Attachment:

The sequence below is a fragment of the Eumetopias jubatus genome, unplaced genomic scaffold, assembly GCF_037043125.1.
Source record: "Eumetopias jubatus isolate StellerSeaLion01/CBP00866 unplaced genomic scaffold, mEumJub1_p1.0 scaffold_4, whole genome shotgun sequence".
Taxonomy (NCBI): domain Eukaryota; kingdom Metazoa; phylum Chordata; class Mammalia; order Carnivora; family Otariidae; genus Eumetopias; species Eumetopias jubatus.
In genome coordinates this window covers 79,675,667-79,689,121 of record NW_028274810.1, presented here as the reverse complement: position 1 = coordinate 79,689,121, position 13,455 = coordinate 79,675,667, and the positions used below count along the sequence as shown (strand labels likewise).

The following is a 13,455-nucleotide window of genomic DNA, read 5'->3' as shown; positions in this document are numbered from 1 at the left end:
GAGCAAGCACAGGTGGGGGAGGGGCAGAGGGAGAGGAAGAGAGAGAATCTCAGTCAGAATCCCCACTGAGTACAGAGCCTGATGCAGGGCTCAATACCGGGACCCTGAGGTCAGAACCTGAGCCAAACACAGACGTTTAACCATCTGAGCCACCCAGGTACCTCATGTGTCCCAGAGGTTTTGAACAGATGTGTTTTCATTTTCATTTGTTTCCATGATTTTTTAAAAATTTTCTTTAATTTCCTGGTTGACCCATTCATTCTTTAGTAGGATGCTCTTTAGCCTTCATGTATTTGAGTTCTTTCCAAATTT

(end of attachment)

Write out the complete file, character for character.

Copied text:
The sequence below is a fragment of the Eumetopias jubatus genome, unplaced genomic scaffold, assembly GCF_037043125.1.
Source record: "Eumetopias jubatus isolate StellerSeaLion01/CBP00866 unplaced genomic scaffold, mEumJub1_p1.0 scaffold_4, whole genome shotgun sequence".
Taxonomy (NCBI): domain Eukaryota; kingdom Metazoa; phylum Chordata; class Mammalia; order Carnivora; family Otariidae; genus Eumetopias; species Eumetopias jubatus.
In genome coordinates this window covers 79,675,667-79,689,121 of record NW_028274810.1, presented here as the reverse complement: position 1 = coordinate 79,689,121, position 13,455 = coordinate 79,675,667, and the positions used below count along the sequence as shown (strand labels likewise).

The following is a 13,455-nucleotide window of genomic DNA, read 5'->3' as shown; positions in this document are numbered from 1 at the left end:
GAGCAAGCACAGGTGGGGGAGGGGCAGAGGGAGAGGAAGAGAGAGAATCTCAGTCAGAATCCCCACTGAGTACAGAGCCTGATGCAGGGCTCAATACCGGGACCCTGAGGTCAGAACCTGAGCCAAACACAGACGTTTAACCATCTGAGCCACCCAGGTACCTCATGTGTCCCAGAGGTTTTGAACAGATGTGTTTTCATTTTCATTTGTTTCCATGATTTTTTAAAAATTTTCTTTAATTTCCTGGTTGACCCATTCATTCTTTAGTAGGATGCTCTTTAGCCTTCATGTATTTGAGTTCTTTCCAAATTT